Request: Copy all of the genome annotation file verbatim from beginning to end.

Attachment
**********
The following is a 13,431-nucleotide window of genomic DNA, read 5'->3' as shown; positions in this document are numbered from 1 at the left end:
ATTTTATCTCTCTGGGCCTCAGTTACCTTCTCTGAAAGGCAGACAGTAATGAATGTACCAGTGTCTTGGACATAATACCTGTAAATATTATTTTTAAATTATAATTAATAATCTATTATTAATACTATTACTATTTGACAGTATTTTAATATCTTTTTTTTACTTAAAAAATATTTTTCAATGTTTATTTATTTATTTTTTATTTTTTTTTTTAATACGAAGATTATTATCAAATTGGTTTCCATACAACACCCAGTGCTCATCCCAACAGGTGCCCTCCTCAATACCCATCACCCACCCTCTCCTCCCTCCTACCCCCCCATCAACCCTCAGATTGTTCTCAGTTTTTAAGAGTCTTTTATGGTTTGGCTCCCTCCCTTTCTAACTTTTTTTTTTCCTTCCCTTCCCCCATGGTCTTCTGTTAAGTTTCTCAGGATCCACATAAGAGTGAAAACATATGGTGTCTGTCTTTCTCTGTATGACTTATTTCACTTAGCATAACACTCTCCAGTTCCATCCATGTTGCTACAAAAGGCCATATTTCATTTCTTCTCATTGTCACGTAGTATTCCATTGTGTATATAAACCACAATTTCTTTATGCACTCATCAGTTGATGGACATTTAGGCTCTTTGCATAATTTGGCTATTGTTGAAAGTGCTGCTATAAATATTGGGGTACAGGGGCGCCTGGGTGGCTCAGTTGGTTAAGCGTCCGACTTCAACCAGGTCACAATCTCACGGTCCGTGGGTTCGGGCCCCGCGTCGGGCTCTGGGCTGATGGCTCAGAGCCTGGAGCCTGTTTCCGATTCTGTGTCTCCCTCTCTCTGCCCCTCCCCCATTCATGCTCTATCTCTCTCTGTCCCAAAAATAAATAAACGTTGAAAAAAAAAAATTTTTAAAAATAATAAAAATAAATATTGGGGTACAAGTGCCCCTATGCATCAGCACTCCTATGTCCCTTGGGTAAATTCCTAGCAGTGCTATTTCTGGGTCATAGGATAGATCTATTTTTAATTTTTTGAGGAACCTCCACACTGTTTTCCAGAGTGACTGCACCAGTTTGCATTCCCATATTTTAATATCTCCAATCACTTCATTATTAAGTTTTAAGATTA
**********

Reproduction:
The following is a 13,431-nucleotide window of genomic DNA, read 5'->3' as shown; positions in this document are numbered from 1 at the left end:
ATTTTATCTCTCTGGGCCTCAGTTACCTTCTCTGAAAGGCAGACAGTAATGAATGTACCAGTGTCTTGGACATAATACCTGTAAATATTATTTTTAAATTATAATTAATAATCTATTATTAATACTATTACTATTTGACAGTATTTTAATATCTTTTTTTTACTTAAAAAATATTTTTCAATGTTTATTTATTTATTTTTTATTTTTTTTTTTAATACGAAGATTATTATCAAATTGGTTTCCATACAACACCCAGTGCTCATCCCAACAGGTGCCCTCCTCAATACCCATCACCCACCCTCTCCTCCCTCCTACCCCCCCATCAACCCTCAGATTGTTCTCAGTTTTTAAGAGTCTTTTATGGTTTGGCTCCCTCCCTTTCTAACTTTTTTTTTTCCTTCCCTTCCCCCATGGTCTTCTGTTAAGTTTCTCAGGATCCACATAAGAGTGAAAACATATGGTGTCTGTCTTTCTCTGTATGACTTATTTCACTTAGCATAACACTCTCCAGTTCCATCCATGTTGCTACAAAAGGCCATATTTCATTTCTTCTCATTGTCACGTAGTATTCCATTGTGTATATAAACCACAATTTCTTTATGCACTCATCAGTTGATGGACATTTAGGCTCTTTGCATAATTTGGCTATTGTTGAAAGTGCTGCTATAAATATTGGGGTACAGGGGCGCCTGGGTGGCTCAGTTGGTTAAGCGTCCGACTTCAACCAGGTCACAATCTCACGGTCCGTGGGTTCGGGCCCCGCGTCGGGCTCTGGGCTGATGGCTCAGAGCCTGGAGCCTGTTTCCGATTCTGTGTCTCCCTCTCTCTGCCCCTCCCCCATTCATGCTCTATCTCTCTCTGTCCCAAAAATAAATAAACGTTGAAAAAAAAAAATTTTTAAAAATAATAAAAATAAATATTGGGGTACAAGTGCCCCTATGCATCAGCACTCCTATGTCCCTTGGGTAAATTCCTAGCAGTGCTATTTCTGGGTCATAGGATAGATCTATTTTTAATTTTTTGAGGAACCTCCACACTGTTTTCCAGAGTGACTGCACCAGTTTGCATTCCCATATTTTAATATCTCCAATCACTTCATTATTAAGTTTTAAGATTA